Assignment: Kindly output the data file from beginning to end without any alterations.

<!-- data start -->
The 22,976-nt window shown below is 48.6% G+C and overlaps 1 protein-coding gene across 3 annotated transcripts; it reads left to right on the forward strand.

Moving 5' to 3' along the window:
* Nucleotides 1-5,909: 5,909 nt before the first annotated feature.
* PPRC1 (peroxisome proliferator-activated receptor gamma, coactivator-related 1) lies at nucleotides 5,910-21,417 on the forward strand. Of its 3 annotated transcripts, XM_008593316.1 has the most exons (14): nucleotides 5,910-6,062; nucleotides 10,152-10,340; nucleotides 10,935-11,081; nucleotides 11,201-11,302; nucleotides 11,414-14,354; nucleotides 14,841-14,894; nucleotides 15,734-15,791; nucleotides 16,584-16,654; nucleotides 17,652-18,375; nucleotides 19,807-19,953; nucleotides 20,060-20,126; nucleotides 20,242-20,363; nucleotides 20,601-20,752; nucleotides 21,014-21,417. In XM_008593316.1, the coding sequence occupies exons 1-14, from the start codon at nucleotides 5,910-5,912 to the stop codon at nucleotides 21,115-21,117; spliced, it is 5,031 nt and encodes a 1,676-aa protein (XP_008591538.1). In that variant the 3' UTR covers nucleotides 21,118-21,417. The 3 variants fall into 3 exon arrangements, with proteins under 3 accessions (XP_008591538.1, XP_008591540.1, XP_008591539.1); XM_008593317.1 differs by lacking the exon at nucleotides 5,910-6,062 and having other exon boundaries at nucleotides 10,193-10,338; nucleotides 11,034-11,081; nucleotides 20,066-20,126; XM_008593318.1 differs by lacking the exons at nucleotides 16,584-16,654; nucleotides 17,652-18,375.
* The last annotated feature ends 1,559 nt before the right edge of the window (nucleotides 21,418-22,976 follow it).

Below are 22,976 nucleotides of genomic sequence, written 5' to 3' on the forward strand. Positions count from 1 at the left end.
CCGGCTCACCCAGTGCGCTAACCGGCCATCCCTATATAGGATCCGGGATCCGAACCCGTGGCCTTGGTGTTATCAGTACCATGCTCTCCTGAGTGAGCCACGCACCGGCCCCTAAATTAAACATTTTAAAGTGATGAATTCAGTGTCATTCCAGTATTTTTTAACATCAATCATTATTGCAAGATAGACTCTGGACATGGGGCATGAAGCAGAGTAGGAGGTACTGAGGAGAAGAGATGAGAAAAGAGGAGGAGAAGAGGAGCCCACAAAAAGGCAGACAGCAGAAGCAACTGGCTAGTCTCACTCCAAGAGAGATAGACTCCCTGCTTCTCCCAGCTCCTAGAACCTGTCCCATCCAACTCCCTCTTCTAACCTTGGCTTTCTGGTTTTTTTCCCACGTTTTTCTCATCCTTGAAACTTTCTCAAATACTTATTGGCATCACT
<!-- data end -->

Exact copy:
The 22,976-nt window shown below is 48.6% G+C and overlaps 1 protein-coding gene across 3 annotated transcripts; it reads left to right on the forward strand.

Moving 5' to 3' along the window:
* Nucleotides 1-5,909: 5,909 nt before the first annotated feature.
* PPRC1 (peroxisome proliferator-activated receptor gamma, coactivator-related 1) lies at nucleotides 5,910-21,417 on the forward strand. Of its 3 annotated transcripts, XM_008593316.1 has the most exons (14): nucleotides 5,910-6,062; nucleotides 10,152-10,340; nucleotides 10,935-11,081; nucleotides 11,201-11,302; nucleotides 11,414-14,354; nucleotides 14,841-14,894; nucleotides 15,734-15,791; nucleotides 16,584-16,654; nucleotides 17,652-18,375; nucleotides 19,807-19,953; nucleotides 20,060-20,126; nucleotides 20,242-20,363; nucleotides 20,601-20,752; nucleotides 21,014-21,417. In XM_008593316.1, the coding sequence occupies exons 1-14, from the start codon at nucleotides 5,910-5,912 to the stop codon at nucleotides 21,115-21,117; spliced, it is 5,031 nt and encodes a 1,676-aa protein (XP_008591538.1). In that variant the 3' UTR covers nucleotides 21,118-21,417. The 3 variants fall into 3 exon arrangements, with proteins under 3 accessions (XP_008591538.1, XP_008591540.1, XP_008591539.1); XM_008593317.1 differs by lacking the exon at nucleotides 5,910-6,062 and having other exon boundaries at nucleotides 10,193-10,338; nucleotides 11,034-11,081; nucleotides 20,066-20,126; XM_008593318.1 differs by lacking the exons at nucleotides 16,584-16,654; nucleotides 17,652-18,375.
* The last annotated feature ends 1,559 nt before the right edge of the window (nucleotides 21,418-22,976 follow it).

Below are 22,976 nucleotides of genomic sequence, written 5' to 3' on the forward strand. Positions count from 1 at the left end.
CCGGCTCACCCAGTGCGCTAACCGGCCATCCCTATATAGGATCCGGGATCCGAACCCGTGGCCTTGGTGTTATCAGTACCATGCTCTCCTGAGTGAGCCACGCACCGGCCCCTAAATTAAACATTTTAAAGTGATGAATTCAGTGTCATTCCAGTATTTTTTAACATCAATCATTATTGCAAGATAGACTCTGGACATGGGGCATGAAGCAGAGTAGGAGGTACTGAGGAGAAGAGATGAGAAAAGAGGAGGAGAAGAGGAGCCCACAAAAAGGCAGACAGCAGAAGCAACTGGCTAGTCTCACTCCAAGAGAGATAGACTCCCTGCTTCTCCCAGCTCCTAGAACCTGTCCCATCCAACTCCCTCTTCTAACCTTGGCTTTCTGGTTTTTTTCCCACGTTTTTCTCATCCTTGAAACTTTCTCAAATACTTATTGGCATCACT